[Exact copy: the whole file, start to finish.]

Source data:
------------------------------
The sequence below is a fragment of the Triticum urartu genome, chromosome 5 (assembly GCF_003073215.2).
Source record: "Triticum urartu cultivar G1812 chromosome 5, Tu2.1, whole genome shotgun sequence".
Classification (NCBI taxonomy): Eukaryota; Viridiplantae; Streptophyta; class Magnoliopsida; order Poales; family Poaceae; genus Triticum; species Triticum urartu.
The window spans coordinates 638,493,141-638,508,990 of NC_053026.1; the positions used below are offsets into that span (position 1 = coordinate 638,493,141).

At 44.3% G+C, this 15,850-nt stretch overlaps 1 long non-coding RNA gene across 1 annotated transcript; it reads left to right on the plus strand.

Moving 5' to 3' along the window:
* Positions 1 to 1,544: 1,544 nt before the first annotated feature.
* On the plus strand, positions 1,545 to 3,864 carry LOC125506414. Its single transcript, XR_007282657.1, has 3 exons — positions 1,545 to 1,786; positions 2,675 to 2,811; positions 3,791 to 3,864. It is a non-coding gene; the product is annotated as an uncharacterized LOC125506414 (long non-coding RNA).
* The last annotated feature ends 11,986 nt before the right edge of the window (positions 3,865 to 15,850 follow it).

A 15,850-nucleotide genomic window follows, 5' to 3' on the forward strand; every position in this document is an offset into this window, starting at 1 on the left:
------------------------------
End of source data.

The sequence below is a fragment of the Triticum urartu genome, chromosome 5 (assembly GCF_003073215.2).
Source record: "Triticum urartu cultivar G1812 chromosome 5, Tu2.1, whole genome shotgun sequence".
Classification (NCBI taxonomy): Eukaryota; Viridiplantae; Streptophyta; class Magnoliopsida; order Poales; family Poaceae; genus Triticum; species Triticum urartu.
The window spans coordinates 638,493,141-638,508,990 of NC_053026.1; the positions used below are offsets into that span (position 1 = coordinate 638,493,141).

At 44.3% G+C, this 15,850-nt stretch overlaps 1 long non-coding RNA gene across 1 annotated transcript; it reads left to right on the plus strand.

Moving 5' to 3' along the window:
* Positions 1 to 1,544: 1,544 nt before the first annotated feature.
* On the plus strand, positions 1,545 to 3,864 carry LOC125506414. Its single transcript, XR_007282657.1, has 3 exons — positions 1,545 to 1,786; positions 2,675 to 2,811; positions 3,791 to 3,864. It is a non-coding gene; the product is annotated as an uncharacterized LOC125506414 (long non-coding RNA).
* The last annotated feature ends 11,986 nt before the right edge of the window (positions 3,865 to 15,850 follow it).

A 15,850-nucleotide genomic window follows, 5' to 3' on the forward strand; every position in this document is an offset into this window, starting at 1 on the left: